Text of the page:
a type of the farthest East! I like his companion less - a third-rate
fellow at the outside! But this superb Mongol! Caroline, cannot you
imagine him as 'Morales' in the _Pirates of the Savannah_?"

"Not in that costume, at any rate," said I.

"Why not, Monsieur Claudius? One day at Perpignan I played 'Colonel de
Montéclin' in the _Closerie des Genets_ in the costume of a Japanese
officer - "

"And he was applauded!" added Madame Caterna.

During dinner the train had passed Kastakos station, situated in the
center of a mountainous region. The road curved a good deal, and ran
over viaducts and through tunnels - as we could tell by the noise.

A little time afterward Popof told us that we were in the territory of
Ferganah, the name of the ancient khanate of Kokhan, which was annexed by
Russia in 1876, with the seven districts that compose it. These
districts, in which Sarthes are in the majority, are administered by
prefects, sub-prefects, and mayors. Come, then, to Ferganah, to find
all the machinery of the constitution of the year VIII.

Beyond there is an immense steppe, extending before our train. Madame
de Ujfalvy-Bourdon has justly compared it to a billiard table, so
perfect in its horizontality. Only it is not an ivory ball which is
rolling over its surface, but an express of the Grand Transasiatic
running at sixty kilometres an hour.

Leaving the station of Tchontchai behind, we enter station at nine
o'clock in the evening. The stoppage is to last two hours. We get out
onto the platform.

As we are leaving the car I am near Major Noltitz, who asks young Pan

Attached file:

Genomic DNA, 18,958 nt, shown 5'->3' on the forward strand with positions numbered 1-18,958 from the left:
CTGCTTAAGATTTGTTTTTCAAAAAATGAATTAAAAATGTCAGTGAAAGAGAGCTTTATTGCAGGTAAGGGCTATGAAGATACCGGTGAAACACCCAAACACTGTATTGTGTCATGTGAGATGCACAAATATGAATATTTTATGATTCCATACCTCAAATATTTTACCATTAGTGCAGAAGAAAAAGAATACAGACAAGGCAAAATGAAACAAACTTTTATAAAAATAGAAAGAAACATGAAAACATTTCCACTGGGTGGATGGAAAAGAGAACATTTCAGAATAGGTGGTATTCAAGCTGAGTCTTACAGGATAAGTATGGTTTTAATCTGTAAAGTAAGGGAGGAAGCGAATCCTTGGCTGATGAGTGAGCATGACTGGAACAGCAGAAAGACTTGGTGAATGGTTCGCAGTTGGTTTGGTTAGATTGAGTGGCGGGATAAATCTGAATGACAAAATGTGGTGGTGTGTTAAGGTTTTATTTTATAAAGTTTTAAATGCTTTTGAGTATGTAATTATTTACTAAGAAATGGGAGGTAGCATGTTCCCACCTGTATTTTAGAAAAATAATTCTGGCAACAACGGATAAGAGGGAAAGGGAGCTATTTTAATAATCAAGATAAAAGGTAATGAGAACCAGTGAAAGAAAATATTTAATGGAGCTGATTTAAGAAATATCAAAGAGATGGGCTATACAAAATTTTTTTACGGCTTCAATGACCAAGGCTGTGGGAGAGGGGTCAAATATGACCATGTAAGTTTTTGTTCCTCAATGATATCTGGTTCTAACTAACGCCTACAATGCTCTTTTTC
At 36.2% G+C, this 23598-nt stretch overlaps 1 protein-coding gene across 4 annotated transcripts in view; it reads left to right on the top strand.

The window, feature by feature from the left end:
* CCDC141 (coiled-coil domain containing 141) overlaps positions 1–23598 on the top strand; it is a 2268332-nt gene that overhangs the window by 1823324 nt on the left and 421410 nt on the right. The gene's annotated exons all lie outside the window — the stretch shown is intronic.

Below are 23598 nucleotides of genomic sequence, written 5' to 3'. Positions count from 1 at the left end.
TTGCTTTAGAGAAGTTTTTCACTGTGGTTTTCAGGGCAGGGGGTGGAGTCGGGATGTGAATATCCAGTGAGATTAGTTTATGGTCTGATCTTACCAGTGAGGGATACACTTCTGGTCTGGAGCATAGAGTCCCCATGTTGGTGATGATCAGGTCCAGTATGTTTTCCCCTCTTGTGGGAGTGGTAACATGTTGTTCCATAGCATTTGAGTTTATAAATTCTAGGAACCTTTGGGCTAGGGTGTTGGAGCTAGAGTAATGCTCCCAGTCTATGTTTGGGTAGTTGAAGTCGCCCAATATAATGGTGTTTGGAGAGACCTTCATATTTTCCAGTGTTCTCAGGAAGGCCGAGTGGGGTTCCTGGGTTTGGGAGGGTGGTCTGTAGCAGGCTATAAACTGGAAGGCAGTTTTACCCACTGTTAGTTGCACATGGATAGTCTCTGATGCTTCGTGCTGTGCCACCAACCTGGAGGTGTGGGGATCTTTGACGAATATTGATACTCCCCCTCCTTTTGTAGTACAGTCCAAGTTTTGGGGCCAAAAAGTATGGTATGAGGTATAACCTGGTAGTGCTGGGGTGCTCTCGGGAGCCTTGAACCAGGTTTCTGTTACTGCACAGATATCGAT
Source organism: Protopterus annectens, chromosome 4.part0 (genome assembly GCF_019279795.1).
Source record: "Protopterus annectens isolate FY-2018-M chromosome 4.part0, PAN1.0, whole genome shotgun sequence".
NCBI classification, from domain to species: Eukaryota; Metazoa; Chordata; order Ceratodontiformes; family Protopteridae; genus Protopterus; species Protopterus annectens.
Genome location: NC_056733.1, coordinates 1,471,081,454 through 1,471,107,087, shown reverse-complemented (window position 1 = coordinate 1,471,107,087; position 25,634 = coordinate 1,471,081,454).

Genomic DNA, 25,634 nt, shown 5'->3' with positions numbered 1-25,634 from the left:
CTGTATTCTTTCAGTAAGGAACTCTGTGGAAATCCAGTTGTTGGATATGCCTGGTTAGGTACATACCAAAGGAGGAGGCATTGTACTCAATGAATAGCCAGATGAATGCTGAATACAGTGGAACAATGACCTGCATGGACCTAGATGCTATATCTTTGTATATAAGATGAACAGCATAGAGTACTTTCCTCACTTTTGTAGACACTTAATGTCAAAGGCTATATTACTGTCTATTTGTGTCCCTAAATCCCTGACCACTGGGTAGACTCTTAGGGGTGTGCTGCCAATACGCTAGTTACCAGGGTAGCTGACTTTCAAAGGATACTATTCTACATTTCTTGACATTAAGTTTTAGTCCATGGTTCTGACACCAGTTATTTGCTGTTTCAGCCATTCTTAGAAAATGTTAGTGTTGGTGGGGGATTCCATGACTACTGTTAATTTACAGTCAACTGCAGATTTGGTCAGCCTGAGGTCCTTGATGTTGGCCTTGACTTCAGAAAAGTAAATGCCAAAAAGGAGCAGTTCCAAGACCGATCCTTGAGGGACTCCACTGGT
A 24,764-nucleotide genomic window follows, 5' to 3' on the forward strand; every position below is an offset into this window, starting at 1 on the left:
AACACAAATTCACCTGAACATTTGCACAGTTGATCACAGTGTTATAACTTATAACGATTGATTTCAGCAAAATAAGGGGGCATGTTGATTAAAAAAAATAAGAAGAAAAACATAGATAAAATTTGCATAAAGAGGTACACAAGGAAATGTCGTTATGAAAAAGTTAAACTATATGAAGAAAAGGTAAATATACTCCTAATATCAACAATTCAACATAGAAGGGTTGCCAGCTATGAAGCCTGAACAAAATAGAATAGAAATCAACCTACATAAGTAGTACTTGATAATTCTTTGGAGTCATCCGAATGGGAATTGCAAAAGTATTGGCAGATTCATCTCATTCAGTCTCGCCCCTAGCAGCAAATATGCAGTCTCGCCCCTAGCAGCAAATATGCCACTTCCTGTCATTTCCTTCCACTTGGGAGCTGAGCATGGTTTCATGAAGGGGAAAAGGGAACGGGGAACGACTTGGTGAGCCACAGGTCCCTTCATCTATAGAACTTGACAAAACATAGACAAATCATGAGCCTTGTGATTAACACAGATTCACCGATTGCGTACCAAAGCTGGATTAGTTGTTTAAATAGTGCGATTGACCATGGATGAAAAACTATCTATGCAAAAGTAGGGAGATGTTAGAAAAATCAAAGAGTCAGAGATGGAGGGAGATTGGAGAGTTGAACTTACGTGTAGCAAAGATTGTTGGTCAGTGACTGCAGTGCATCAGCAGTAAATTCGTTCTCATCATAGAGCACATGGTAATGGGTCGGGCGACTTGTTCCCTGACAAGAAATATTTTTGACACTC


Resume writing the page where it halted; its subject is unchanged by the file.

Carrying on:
Chao:

"Have you ever heard of this mandarin Yen Lou, whose body is being
taken to Pekin?"

"Never, major."

"But he ought to be a personage of consideration, to be treated with
the honor he gets."

"That is possible," said Pan Chao; "but we have so many personages of
consideration in the Celestial Empire."

"And so, this mandarin, Yen Lou?"

"I never heard him mentioned."

Why did Major Noltitz ask the Chinaman this question? What was he
thinking about?




CHAPTER XV.


Kokhan, two hours to stop. It is night. The majority of the travelers
have already taken up their sleeping quarters in the car, and do not
care to alight.

Here am I on the platform, walking the deck as I smoke. This is rather
an important station, and from the engine house comes a more powerful
locomotive than those which have brought the train along since we left
Uzun Ada. These early engines were all very well as long as the line
lay over an almost horizontal plain. But now we are among the gorges of
the Pamir plateau, there are gradients of such steepness as to require
more engine power.

I watch the proceedings, and when the locomotive has been detached with
its tender, the baggage van - with Kinko in - is at the head of the train.

The idea occurs to me that the young Roumanian may perhaps venture out
on the platform. It would be an imprudence for he runs the risk of
being seen by the police, the "gardovois," who move about taking a good
look at the passengers. What my No. 11 had better do is to remain in
his box, or at least in his van. I will go and get a few provisions,
liquid and solid, and take them to him, even before the departure of
the train, if it is possible to do so without fear of being noticed.

The refreshment room at the station is open, and Popof is not there. If
he was to see me making purchases he would be astonished, as the dining
car contains everything we might want.

At the bar I get a little cold meat, some bread, and a bottle of vodka.

The station is not well lighted. A few lamps give only a feeble light.
Popof is busy with one of the railway men. The new engine has not yet
been attached to the train. The moment seems favorable. It is useless
to wait until we have left. If I can reach Kinko I shall be able to
sleep through the night - and that will be welcome, I admit.

I step onto the train, and after assuring myself that no one is
watching me, I enter the baggage van, saying as I do so:

"It is I."

In fact it is as well to warn Kinko in case he is out of his box.